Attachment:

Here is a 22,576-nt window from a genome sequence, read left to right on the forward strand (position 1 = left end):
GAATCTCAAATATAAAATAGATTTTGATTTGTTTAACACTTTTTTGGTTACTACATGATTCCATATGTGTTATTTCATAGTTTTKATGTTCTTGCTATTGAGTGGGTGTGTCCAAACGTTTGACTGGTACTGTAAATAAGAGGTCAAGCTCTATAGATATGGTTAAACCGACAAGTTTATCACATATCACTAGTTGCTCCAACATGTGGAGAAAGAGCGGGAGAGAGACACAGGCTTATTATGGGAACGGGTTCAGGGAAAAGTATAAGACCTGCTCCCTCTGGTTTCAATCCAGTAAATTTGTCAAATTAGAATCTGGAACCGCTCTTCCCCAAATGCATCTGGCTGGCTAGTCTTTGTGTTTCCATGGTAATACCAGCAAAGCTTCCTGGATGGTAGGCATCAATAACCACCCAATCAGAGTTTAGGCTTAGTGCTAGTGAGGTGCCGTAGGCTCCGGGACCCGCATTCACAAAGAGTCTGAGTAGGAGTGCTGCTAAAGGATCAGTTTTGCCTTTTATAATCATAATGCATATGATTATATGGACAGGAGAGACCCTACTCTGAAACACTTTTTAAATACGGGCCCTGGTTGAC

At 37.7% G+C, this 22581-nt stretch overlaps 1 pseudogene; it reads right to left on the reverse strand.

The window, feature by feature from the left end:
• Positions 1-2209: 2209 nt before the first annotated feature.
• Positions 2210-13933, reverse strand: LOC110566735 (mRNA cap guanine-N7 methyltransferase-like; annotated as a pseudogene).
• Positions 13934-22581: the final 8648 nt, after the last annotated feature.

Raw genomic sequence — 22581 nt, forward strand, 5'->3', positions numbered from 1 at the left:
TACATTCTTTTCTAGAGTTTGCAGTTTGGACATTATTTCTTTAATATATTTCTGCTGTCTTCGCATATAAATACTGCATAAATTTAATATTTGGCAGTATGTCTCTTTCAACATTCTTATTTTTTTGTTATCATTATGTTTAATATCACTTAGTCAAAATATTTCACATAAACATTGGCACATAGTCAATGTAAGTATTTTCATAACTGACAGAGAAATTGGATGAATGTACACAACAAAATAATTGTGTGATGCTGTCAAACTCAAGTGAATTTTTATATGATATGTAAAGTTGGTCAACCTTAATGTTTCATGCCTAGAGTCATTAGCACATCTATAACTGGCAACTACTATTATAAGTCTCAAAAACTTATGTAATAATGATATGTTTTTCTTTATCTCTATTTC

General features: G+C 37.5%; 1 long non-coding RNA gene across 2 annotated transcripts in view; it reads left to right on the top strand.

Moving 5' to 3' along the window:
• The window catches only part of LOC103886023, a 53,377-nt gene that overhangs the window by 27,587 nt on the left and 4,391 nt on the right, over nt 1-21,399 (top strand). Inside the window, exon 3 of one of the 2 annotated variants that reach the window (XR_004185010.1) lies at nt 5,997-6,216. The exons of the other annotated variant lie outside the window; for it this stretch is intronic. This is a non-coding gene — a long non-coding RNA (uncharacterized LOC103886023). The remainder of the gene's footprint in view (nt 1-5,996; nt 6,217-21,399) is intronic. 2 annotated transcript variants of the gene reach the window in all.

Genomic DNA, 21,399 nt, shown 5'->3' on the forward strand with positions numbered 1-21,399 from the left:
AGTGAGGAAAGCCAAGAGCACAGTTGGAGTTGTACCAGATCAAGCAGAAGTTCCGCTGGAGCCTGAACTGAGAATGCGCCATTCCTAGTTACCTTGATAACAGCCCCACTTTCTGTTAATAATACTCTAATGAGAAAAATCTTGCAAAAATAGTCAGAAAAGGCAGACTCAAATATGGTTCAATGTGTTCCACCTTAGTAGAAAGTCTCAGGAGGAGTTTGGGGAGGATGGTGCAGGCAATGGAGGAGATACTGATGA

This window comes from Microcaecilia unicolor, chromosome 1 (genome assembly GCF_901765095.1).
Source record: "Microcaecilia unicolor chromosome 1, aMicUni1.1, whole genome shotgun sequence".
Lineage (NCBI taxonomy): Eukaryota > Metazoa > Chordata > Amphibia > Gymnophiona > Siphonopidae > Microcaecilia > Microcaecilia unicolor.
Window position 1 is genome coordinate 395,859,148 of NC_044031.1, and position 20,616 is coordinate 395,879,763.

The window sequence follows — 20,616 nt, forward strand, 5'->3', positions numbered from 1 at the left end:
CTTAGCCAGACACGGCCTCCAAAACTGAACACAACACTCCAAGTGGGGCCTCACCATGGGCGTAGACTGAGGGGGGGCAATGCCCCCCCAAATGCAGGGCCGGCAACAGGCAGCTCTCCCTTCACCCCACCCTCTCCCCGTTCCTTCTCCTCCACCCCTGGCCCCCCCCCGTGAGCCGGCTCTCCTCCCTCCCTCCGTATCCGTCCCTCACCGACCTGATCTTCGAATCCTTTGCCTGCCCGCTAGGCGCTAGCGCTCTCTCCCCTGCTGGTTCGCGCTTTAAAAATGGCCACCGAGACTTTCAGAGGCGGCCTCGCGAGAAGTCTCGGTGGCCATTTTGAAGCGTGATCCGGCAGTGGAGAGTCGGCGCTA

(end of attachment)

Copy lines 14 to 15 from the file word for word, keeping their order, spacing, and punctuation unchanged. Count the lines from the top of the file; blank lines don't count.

AGTGAGGAAAGCCAAGAGCACAGTTGGAGTTGTACCAGATCAAGCAGAAGTTCCGCTGGAGCCTGAACTGAGAATGCGCCATTCCTAGTTACCTTGATAACAGCCCCACTTTCTGTTAATAATACTCTAATGAGAAAAATCTTGCAAAAATAGTCAGAAAAGGCAGACTCAAATATGGTTCAATGTGTTCCACCTTAGTAGAAAGTCTCAGGAGGAGTTTGGGGAGGATGGTGCAGGCAATGGAGGAGATACTGATGA

This window comes from Microcaecilia unicolor, chromosome 1 (genome assembly GCF_901765095.1).